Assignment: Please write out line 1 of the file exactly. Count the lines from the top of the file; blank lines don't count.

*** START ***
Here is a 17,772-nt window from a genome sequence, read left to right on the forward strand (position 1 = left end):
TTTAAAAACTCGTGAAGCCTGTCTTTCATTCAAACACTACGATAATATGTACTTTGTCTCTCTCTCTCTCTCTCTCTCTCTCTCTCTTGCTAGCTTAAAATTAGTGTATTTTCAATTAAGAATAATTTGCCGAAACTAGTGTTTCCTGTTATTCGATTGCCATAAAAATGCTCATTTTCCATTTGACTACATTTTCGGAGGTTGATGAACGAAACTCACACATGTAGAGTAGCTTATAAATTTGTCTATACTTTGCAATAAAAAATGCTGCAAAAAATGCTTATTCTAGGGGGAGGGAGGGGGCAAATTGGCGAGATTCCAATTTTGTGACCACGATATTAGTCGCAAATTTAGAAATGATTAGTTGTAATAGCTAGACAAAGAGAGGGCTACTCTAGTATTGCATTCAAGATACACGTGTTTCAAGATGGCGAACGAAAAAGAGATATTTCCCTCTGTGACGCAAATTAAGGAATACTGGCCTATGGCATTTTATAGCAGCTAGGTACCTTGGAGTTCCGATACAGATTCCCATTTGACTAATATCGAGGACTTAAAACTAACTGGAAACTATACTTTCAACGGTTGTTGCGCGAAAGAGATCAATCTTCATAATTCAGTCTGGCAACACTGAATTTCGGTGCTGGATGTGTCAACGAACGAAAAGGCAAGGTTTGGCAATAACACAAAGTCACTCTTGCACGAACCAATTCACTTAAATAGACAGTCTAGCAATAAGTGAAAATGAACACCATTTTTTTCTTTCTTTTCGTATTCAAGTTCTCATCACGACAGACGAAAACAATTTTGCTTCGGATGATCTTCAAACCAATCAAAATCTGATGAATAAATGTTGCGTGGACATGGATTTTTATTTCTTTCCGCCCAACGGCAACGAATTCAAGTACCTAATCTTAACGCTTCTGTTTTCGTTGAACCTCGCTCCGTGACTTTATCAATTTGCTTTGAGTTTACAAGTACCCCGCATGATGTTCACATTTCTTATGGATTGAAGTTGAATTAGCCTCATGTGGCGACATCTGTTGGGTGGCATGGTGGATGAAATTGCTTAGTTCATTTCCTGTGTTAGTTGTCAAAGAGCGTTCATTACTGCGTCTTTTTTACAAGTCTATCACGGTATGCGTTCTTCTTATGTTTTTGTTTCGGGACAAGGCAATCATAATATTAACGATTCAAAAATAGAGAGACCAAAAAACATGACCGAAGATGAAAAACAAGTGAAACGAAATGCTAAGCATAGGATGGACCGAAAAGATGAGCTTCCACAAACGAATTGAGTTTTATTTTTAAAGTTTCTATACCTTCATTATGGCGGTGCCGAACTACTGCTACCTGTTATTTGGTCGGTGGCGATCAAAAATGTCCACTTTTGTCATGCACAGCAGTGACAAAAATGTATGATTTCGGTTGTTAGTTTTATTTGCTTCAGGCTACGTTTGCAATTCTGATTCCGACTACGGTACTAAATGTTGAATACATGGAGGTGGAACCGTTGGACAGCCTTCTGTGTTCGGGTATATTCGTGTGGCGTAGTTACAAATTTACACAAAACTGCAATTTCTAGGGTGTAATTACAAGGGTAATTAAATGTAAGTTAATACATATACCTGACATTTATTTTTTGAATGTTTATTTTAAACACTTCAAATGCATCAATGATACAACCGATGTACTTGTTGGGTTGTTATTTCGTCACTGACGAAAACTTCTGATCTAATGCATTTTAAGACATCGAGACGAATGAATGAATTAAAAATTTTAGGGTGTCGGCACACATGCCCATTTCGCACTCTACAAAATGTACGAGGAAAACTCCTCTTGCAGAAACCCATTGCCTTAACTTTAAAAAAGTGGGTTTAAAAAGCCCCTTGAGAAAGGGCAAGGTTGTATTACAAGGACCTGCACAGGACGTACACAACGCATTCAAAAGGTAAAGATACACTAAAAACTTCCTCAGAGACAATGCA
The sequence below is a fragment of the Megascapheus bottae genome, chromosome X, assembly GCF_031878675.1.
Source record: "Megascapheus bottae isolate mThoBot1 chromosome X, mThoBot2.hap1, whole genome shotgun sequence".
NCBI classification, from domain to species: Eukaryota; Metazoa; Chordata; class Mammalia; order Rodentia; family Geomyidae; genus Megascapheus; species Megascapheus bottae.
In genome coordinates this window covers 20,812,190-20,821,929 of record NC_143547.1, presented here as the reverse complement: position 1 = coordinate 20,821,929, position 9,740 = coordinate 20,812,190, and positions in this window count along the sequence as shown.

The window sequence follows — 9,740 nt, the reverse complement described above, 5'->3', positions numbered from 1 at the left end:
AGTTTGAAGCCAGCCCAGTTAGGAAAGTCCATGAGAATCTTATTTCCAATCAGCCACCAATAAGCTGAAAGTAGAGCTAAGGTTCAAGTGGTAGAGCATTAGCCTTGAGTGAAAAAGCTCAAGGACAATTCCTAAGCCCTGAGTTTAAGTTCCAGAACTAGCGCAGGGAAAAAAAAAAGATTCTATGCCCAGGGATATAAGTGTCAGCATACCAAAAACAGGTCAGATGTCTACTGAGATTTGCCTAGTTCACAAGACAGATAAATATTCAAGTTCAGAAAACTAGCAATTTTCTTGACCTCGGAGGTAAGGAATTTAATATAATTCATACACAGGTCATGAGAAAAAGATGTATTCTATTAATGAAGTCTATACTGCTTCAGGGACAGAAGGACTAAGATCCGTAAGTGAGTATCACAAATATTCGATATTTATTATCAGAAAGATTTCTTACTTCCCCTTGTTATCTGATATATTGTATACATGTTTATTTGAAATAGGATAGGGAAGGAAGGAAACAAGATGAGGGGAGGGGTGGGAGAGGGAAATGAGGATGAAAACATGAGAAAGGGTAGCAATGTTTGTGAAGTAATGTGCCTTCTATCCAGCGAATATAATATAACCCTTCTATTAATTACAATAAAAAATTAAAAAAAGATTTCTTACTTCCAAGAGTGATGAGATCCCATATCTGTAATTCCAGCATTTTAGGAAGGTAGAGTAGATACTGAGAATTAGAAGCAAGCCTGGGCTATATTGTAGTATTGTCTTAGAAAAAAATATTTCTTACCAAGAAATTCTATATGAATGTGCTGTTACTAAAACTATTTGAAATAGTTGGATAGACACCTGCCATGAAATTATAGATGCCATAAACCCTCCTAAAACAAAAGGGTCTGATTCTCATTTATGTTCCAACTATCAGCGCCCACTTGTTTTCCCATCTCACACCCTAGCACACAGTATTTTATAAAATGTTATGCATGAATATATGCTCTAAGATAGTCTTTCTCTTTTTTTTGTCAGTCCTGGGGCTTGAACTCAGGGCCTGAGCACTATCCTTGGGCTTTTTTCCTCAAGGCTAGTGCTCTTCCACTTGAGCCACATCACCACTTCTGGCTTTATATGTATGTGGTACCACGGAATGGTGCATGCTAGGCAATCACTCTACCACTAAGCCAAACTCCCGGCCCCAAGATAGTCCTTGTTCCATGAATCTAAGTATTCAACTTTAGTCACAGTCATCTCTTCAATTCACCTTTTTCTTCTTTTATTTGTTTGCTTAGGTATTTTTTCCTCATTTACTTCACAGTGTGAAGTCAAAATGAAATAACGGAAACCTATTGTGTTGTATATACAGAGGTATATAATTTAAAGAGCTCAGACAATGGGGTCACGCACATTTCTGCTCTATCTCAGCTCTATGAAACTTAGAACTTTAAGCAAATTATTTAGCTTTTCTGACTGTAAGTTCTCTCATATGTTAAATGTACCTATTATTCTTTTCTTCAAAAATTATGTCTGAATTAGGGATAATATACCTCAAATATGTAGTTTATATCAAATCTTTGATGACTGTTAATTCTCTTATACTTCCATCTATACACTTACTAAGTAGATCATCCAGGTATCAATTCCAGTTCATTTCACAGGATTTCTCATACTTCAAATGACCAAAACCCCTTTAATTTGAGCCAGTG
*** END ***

Here is a 17,772-nt window from a genome sequence, read left to right on the forward strand (position 1 = left end):